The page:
The World Meteorological Organization has noted five extreme weather events in Ireland last year that were reported by Met Éireann.
Extreme weather is the day-to-day face of climate change according to the WMO and there was no let up on that front in 2021.
Unusual drought/dry spell from 29 May lasting up to 30 days
A climatological absolute drought is a period of 15 or more consecutive days to none of which is credited 0.2 mm or more of precipitation.
A climatological partial drought is a period of at least 29 consecutive days, the mean daily rainfall of which does not exceed 0.2 mm.
Nine weather stations in seven different counties had one or two absolute droughts during this period while one station had a partial drought during this period.
Unusual heat wave from 16 July lasting up to ten days
Out of 25 synoptic weather stations countrywide 14 stations recorded heat-waves, with six stations having heat-waves lasting for ten days.
Two tropical nights were reported - a rare event for Ireland.
Unusual Heat Wave from 1 September into the following three months
This was provisionally the warmest September and Meteorological Autumn on record for Ireland.
Unusual extra-tropical cyclone from 26 November lasting two days
Storm Arwen brought northerly gales and up to storm force 10 winds.
One county reached a red sustained wind warning level (more than 80km/h) and one other county reached orange sustained wind warning level (between 65-80km/h).
One person died and 4,000 customers were without power.
Travel disturbance was confined to coastal roads due to large waves and beach material being thrown by strong gusts of wind.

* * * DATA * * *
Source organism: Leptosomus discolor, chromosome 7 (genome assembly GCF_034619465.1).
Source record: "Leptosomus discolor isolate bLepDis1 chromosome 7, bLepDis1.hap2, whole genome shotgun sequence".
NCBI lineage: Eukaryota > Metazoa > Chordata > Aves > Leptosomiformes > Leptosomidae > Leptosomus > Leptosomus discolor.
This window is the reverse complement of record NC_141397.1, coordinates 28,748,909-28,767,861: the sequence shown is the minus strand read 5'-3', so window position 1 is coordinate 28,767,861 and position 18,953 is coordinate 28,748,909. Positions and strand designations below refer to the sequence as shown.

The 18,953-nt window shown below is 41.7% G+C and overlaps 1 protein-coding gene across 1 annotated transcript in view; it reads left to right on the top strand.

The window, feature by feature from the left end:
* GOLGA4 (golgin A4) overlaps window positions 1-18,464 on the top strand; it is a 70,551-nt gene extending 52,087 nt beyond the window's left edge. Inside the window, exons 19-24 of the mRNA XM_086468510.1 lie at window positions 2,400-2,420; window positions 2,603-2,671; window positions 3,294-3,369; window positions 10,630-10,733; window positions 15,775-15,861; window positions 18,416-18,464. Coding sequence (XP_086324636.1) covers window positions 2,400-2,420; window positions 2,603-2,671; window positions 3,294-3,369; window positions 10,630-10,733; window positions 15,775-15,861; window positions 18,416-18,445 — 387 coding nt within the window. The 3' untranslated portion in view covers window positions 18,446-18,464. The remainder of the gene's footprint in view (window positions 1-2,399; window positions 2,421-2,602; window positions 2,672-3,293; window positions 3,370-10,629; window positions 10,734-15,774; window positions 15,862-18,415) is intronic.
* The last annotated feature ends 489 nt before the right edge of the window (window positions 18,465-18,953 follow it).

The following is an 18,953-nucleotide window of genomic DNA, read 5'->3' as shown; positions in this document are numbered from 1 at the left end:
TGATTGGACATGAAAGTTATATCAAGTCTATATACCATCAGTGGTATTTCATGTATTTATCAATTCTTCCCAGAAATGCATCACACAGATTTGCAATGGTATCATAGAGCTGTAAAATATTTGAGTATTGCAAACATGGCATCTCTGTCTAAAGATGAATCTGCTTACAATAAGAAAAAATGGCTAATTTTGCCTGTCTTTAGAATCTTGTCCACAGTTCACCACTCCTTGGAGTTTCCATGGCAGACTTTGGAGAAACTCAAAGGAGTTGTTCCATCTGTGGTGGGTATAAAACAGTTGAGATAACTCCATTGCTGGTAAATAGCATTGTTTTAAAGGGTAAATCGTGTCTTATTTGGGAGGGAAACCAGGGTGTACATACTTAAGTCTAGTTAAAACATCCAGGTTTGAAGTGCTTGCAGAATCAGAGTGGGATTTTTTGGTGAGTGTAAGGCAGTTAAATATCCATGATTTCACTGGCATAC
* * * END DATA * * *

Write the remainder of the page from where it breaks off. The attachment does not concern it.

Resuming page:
Ferry sailings from Belfast and Larne ports and Ballycastle to Rathlin Island were cancelled.
Unusual extra-tropical cyclone from 7 December for two days
Storm Barra was a long-lasting wind and rain storm with minimum central pressure of 957.2 hPa.
Violent storm force 11 winds were reported and five counties reached a red sustained wind warning level (more than 80km/h).
A further two counties reached orange level (65-80km/h), and a further six counties reached yellow level (50-65km/h).
With most schools and transport infrastructure shut down in the red and orange warning areas, economic losses would be significant but the amount is unknown at this point.
Approximately 59,000 electricity customers were without power.
There was some flooding in Cork, Kerry, Waterford and Dublin.
Some air travel flights cancelled and delays were experienced and ferry cancellations reported.
Bus and rail services were impacted while the HSE closed appointments and services on 7 December.
Covid-19 vaccination centres closed in status red and orange counties while ambulance services restricted due to debris on the roads.
On 7 December, most schools and colleges shut in status red and orange counties while creches shut countrywide.
Schools remained closed in 12 counties on 8 December.